Treating leukaemia patients with chemotherapy and 2 repurposed drugs
Randomised phase II trial with safety run-in phase evaluating low-dose azacitidine, all-trans retinoic acid (ATRA) and pioglitazone versus standard dose azacitidine in patients ≥60 years of age with acute myeloid leukaemia (AML) who are refractory to standard induction chemotherapy (AML-ViVA).
- Blood cancer
Why this trial?
Acute myeloid leukaemias (AML) are a group of heterogeneous disorders. Outcome is influenced by various factors, including patient features (e.g. age, other illnesses present) and disease characteristics. While responses can be achieved in 70-80% of younger adult patients with a 5-year survival rate of 40-45%, only about 40-60% of older patients achieve remission. The vast majority will relapse, with about 10% surviving more than 5 years.
For patients with AML that don’t respond to chemotherapy, the only option is stem cell transplantation. If no donor is available, or if the procedure is not feasible due to advanced age or other medical reasons, patients with this chemo-refractory AML have a median survival of only 62 days.
This number clearly demonstrates the need for effective treatment options in patients with refractory disease who are not eligible for stem cell transplantation.
Why this intervention?
The most striking improvement in AML therapy has been achieved with all-trans retinoic acid (ATRA), which is a drug currently on the market for the treatment of acne. Several clinical trials have studied the role of ATRA in AML when given in combination with intensive chemotherapy. One study showed that the addition of ATRA to induction chemotherapy in AML patients >60 years of age resulted in a survival benefit.
Pioglitazone is currently on the market for the treatment of diabetes. Studies have shown that the drug is able to regulate cell growth and death. For AML specifically, preclinical data have demonstrated that PPARγ ligands (the drug group of pioglitazone) suppressed growth of AML cells, and, combined with ATRA, induced the development of normal cells instead of AML cells.
Azacitidine impacts cell differentiation, gene expression, and DNA synthesis and metabolism, and causes (tumour) cell death. Since the early 1970s, azacitidine continues to be investigated for the treatment of various types of leukaemia.
Taken together, it is reasonable and attractive to combine low-dose azacitidine, ATRA and pioglitazone in older patients with refractory AML to evaluate whether this combinatorial improves survival.
The main trial is a randomised, phase II, open label, multi-centre trial in 76 adult patients with AML refractory to standard induction chemotherapy.
An initial safety run-in study will be performed administering the study drugs azacitidine, all-trans retinoic-acid (ATRA) and pioglitazone in 9-18 patients. After completion of this run-in phase, toxicity and response data will be analysed, and it will be decided at which doses the main trial study will be conducted. The trial is performed in 13 German centres.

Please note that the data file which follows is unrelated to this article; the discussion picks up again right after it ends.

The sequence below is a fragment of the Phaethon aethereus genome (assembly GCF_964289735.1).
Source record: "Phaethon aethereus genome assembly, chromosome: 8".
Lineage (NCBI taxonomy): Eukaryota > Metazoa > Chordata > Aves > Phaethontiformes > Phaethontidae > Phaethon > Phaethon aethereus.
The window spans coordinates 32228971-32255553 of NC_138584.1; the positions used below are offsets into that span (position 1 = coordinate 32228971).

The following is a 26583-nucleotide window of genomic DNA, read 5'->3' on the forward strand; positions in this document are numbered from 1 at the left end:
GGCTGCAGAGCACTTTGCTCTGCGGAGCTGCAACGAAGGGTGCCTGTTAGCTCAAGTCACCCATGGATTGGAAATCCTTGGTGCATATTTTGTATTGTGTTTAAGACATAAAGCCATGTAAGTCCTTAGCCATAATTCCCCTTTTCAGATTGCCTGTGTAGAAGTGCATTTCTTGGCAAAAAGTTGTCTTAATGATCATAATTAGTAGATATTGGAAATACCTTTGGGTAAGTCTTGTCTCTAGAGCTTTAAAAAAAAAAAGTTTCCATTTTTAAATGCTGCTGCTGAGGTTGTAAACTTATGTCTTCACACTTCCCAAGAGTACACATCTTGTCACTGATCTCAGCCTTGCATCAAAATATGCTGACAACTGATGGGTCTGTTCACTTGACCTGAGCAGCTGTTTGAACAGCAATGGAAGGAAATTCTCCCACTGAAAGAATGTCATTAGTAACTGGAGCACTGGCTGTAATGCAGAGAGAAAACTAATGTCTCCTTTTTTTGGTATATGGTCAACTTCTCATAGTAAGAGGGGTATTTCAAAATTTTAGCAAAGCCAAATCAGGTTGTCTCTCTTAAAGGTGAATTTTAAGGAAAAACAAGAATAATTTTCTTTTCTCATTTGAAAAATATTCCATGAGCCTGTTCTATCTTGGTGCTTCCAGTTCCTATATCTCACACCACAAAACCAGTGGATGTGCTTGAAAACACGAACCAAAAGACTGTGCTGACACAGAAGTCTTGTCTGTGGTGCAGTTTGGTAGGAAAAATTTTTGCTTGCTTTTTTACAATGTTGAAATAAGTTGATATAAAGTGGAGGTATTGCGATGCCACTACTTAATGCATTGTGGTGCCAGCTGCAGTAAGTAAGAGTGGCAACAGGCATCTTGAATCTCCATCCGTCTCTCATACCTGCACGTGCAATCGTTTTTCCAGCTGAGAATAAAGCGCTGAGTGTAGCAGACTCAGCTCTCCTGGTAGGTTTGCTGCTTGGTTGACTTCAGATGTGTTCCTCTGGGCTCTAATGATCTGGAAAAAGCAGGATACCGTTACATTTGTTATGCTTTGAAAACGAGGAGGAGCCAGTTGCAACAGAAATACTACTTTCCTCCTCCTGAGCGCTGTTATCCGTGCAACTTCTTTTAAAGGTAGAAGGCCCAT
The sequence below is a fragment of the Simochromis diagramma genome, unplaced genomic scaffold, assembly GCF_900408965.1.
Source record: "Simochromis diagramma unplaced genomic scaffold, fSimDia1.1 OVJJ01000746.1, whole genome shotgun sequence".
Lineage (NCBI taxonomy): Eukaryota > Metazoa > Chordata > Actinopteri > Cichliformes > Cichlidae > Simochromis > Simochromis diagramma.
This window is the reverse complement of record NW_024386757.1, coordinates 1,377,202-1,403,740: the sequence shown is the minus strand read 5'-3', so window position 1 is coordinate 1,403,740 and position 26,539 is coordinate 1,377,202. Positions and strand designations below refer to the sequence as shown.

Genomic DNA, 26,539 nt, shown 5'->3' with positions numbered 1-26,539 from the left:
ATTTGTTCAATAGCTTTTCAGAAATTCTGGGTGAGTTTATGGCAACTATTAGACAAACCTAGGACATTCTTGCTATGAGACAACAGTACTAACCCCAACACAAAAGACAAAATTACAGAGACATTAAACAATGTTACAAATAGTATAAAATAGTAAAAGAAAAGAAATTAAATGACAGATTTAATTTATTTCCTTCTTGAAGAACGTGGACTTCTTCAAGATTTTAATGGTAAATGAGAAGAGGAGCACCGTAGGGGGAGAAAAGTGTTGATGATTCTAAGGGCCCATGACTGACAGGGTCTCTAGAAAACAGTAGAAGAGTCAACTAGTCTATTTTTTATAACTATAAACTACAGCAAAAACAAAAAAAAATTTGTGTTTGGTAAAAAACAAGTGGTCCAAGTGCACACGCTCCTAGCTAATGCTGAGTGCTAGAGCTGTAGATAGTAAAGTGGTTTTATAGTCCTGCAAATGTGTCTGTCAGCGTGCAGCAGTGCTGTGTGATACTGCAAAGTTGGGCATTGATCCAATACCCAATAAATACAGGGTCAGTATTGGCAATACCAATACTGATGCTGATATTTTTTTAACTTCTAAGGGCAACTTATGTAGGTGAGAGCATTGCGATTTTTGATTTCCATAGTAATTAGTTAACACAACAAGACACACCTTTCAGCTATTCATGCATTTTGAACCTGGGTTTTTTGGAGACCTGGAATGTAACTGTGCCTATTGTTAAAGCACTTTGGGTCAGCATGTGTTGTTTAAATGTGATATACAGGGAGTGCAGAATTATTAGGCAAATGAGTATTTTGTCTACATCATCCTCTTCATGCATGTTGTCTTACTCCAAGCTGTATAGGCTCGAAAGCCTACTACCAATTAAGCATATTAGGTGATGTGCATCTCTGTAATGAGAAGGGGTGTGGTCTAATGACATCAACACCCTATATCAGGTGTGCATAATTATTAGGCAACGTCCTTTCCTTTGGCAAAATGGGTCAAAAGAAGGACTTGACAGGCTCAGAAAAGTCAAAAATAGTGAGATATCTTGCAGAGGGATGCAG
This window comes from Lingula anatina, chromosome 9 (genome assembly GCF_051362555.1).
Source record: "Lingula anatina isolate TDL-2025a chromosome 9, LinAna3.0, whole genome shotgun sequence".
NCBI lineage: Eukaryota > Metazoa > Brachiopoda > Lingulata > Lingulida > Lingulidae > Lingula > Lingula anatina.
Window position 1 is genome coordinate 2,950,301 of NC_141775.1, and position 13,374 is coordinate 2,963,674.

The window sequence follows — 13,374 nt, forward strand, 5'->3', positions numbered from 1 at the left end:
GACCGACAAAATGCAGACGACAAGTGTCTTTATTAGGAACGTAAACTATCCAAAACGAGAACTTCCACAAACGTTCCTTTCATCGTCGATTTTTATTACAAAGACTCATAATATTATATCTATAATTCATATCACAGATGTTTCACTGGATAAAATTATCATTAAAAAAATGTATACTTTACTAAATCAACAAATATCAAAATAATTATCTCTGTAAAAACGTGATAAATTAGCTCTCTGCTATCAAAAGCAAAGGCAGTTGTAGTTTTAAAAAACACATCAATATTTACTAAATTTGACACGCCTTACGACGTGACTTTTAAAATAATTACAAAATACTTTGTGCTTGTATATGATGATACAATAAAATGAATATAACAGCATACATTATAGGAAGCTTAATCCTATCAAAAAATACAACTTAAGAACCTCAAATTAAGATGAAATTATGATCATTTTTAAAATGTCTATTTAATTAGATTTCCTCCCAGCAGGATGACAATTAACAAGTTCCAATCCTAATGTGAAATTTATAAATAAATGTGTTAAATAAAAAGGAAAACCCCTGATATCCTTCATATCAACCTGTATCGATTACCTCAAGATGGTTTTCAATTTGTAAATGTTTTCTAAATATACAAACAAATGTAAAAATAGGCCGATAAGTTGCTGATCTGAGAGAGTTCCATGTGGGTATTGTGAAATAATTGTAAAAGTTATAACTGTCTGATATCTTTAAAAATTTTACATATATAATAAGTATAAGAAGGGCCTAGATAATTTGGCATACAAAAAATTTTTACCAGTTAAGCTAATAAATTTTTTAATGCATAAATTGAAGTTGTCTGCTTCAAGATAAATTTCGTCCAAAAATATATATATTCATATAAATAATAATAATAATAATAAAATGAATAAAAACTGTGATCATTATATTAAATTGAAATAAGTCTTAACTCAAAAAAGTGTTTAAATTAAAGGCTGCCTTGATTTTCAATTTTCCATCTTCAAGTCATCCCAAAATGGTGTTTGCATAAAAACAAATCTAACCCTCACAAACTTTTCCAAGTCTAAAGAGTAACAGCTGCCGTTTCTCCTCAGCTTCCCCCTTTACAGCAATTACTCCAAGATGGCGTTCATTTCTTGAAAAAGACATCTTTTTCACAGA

The first results of this trial have been presented in December 2019 at the major haematology conference ASH, Orlando USA. The treatment is safe in this very fragile population and 3 out of 10 patients had a complete response. One additional patient had a stabilisation of his disease for 14 months.
The second part of the trial was supposed to compare the ViVA regimen to the standard dose azacytidine but it won’t happen because of issues with the company providing the azacytidine (and some funding) for the trial.
The investigators are looking for alternative solutions to explore further the ‘ViVA’ regimen in AML. The Anticancer Fund is helping them in this endeavour.
- Dr. Simone Thomas, University Hospital Regensburg, Regensburg, Germany (Coordinating Investigator)
- Prof. A. Reichle, University Hospital Regensburg, Regensburg, Germany (Principal Investigator)
- University Hospital Regensburg, Regensburg, Germany
- Deutsch-Österreichische Studiengruppe Akute Myeloische Leukämie (AMLSG)
More info on trial: NCT02942758
Hui, H., et al. (2014). Oroxylin A has therapeutic potential in acute myelogenous leukemia by dual effects targeting PPARγ and RXRα. Int J Cancer, 134, 1195-1206. doi:10.1002/ijc.28435
Schlenk, R.F., et al. (2016). All-trans retinoic acid as adjunct to intensive treatment in younger adult patients with acute myeloid leukemia: results of the randomized AMLSG 07-04 study. Annals of Hematology, 95(12), 1931–1942. doi:10.1007/s00277-016-2810-z
Nagel, G., et al. (2017). Epidemiological, genetic, and clinical characterization by age of newly diagnosed acute myeloid leukemia based on an academic population-based registry study (AMLSG BiO). Annals of Hematology, 96(12), 1993–2003. doi:10.1007/s00277-017-3150-3
Schlenk, R.F., et al. (2014). Phase III study of all-trans retinoic acid in previously untreated patients 61 years or older with acute myeloid leukemia. Leukemia, 18, 1798-1803. doi:10.1038/sj.leu.2403528
Tabe, Y., et al. (2012). Effects of PPARgamma Ligands on Leukemia. PPAR Research, 2012, 483656. doi:10.1155/2012/483656
Author: Kristine Beckers (Trial Manager)
Last updated: October 2020